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Thread: FSB vs. CPU speed - why the rush for higher FSB?

  1. #1
    Chike is offline Senior Member
    Join Date
    Jun 2009

    Default FSB vs. CPU speed - why the rush for higher FSB?

    This is a an educational question by it's nature.

    I ask this because I see many people pushing their FSB up while compromising CPU speed.
    There are several reasons I can understand for doing so:
    a. The CPU cannot overclock above certain speed.
    b. The CPU cooling is exhusted, or you just want lower CPU temperatures.
    c. You want to run at highest FSB possible.

    For the first two reason you would (possibly) get higher memory bandwidth and lower latencies which some application would benefit from. The third, while not being rational, is still acceptable.

    But does it make sence to have a lower seepd and higher FSB for practical reasons?
    If you have a CPU that is capable of doing 4.5GHz with 450FSB is there any practical reason to run it at 4.25GHz with 500FSB, other than those mentioned above?
    Would benchmarks (ther than memory benchmarks) show any gain, and what benchmarks if there are?

  2. #2
    Join Date
    Jul 2009

    Default Re: FSB vs. CPU speed - why the rush for higher FSB?

    I played around with this with my opteron X2,

    I found for 99% of what I cpu speed > *

  3. #3
    Join Date
    Apr 2009
    J'Habite En Angleterre

    Default Re: FSB vs. CPU speed - why the rush for higher FSB?

    There don't seem to be many gimping CPU speed over FSB, rather they're finding the max FSB within the range of max CPU.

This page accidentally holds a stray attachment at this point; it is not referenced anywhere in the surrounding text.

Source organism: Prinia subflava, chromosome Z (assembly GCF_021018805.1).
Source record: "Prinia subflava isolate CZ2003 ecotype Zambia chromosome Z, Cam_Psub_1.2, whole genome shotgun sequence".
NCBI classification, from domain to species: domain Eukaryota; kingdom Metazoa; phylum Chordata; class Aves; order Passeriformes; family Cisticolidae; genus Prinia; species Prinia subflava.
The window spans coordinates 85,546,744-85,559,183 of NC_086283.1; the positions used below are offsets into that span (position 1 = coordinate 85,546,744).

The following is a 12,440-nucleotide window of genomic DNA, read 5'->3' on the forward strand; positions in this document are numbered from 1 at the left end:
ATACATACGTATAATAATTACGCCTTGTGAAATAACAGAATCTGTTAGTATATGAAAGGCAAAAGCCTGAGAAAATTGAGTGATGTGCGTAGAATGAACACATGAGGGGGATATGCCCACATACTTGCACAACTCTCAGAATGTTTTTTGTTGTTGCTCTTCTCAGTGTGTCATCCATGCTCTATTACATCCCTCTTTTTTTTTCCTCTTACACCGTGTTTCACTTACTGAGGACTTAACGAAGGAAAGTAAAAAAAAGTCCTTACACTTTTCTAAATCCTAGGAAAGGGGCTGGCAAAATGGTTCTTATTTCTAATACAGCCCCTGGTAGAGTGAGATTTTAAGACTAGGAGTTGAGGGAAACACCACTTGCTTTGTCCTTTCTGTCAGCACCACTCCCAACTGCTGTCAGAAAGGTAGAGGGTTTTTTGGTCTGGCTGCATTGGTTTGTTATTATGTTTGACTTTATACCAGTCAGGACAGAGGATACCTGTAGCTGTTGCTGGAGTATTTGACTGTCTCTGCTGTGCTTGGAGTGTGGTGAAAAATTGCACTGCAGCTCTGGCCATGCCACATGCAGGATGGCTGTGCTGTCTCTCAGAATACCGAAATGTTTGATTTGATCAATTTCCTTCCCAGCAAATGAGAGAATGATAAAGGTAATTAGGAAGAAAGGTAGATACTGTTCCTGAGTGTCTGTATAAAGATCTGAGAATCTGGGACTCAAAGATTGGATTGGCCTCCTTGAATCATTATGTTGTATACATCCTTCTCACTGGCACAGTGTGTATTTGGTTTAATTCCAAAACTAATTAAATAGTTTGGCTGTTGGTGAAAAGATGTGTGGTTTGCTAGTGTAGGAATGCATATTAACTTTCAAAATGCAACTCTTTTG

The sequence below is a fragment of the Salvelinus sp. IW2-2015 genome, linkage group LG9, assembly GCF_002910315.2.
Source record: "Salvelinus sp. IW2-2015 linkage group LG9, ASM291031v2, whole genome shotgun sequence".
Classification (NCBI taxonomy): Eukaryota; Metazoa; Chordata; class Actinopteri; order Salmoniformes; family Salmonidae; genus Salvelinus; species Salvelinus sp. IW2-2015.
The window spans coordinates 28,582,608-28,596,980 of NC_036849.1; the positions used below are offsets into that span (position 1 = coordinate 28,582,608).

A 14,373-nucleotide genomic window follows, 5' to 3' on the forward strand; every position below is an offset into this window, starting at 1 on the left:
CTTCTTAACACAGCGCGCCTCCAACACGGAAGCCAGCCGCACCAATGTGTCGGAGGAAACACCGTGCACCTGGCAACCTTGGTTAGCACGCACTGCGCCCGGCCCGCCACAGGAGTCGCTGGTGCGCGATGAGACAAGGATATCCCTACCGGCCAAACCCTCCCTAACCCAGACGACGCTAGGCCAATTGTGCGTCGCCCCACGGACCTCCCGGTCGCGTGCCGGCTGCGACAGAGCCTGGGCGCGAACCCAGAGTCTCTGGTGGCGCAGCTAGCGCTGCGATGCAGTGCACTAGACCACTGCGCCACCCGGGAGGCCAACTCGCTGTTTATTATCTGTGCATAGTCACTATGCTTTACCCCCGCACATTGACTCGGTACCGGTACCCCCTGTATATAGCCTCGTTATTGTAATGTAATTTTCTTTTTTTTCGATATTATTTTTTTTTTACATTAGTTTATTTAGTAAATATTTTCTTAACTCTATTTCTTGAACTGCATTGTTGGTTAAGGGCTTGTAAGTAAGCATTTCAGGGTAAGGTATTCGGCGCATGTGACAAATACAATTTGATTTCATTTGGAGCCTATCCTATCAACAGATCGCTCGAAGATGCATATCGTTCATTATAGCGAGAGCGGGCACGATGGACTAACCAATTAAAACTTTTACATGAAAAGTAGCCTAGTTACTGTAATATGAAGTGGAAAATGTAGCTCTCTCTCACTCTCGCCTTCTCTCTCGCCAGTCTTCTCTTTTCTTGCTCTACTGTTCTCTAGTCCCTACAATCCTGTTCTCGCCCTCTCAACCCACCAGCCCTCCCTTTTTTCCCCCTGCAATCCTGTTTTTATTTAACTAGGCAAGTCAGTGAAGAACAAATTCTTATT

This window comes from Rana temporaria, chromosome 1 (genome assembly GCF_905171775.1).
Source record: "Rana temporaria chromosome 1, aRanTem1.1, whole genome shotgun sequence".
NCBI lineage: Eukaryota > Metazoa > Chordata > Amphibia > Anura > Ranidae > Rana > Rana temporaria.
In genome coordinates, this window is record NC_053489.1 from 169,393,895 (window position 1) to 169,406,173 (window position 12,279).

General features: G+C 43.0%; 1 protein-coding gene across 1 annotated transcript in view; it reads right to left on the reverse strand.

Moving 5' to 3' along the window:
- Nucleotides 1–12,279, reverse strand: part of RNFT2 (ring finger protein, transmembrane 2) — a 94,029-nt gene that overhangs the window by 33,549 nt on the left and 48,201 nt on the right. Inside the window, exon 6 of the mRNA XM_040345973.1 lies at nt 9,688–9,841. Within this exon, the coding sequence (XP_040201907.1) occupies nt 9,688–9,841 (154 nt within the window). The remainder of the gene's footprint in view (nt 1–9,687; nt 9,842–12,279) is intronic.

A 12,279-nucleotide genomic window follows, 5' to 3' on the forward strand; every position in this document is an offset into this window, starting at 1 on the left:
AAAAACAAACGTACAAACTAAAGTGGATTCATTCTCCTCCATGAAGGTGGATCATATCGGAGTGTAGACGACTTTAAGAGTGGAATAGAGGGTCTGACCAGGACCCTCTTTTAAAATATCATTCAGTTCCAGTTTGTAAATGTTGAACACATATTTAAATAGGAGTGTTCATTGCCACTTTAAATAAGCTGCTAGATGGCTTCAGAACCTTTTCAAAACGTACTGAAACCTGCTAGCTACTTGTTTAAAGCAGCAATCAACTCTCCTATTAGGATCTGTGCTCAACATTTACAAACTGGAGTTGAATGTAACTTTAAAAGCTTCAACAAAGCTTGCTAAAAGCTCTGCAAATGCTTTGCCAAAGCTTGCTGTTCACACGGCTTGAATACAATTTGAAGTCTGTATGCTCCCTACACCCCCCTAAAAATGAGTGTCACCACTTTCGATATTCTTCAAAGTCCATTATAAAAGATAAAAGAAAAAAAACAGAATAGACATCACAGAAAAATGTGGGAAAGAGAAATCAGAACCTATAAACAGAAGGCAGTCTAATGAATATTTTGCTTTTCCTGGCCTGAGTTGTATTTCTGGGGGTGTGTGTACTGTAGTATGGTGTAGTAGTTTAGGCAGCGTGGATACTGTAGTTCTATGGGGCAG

Good benchmarks that care about FSB include the usual RAM tests, plus things like SuperPI.

    Anything else that heavily relies on the FSB will benefit, including but not limited to video encoding/transcoding, audio work, encryption, compression/decompression and also some real world apps and games.

    As always, test your config. If getting 425*8 vs 400*8.5, the higher FSB would be better. Choosing 425*8 over 400*9 though, would likely be counter productive.

    As D-an-W, grishkafool and BoombasticSloth have done, maxing CPU vs FSB to within ~100MHz of max CPU speed is best. I'm sure they've all tried for the highest FSB they can, but not for 24/7 I'd imagine, just for kicks.

    In your case, 420*8 may give slightly better performance, but only if you can run the RAM at a similar speed. Some FSB's take you out of range of ideal RAM multi settings which means that even a higher FSB and CPU clock can perform poorer in some cases.
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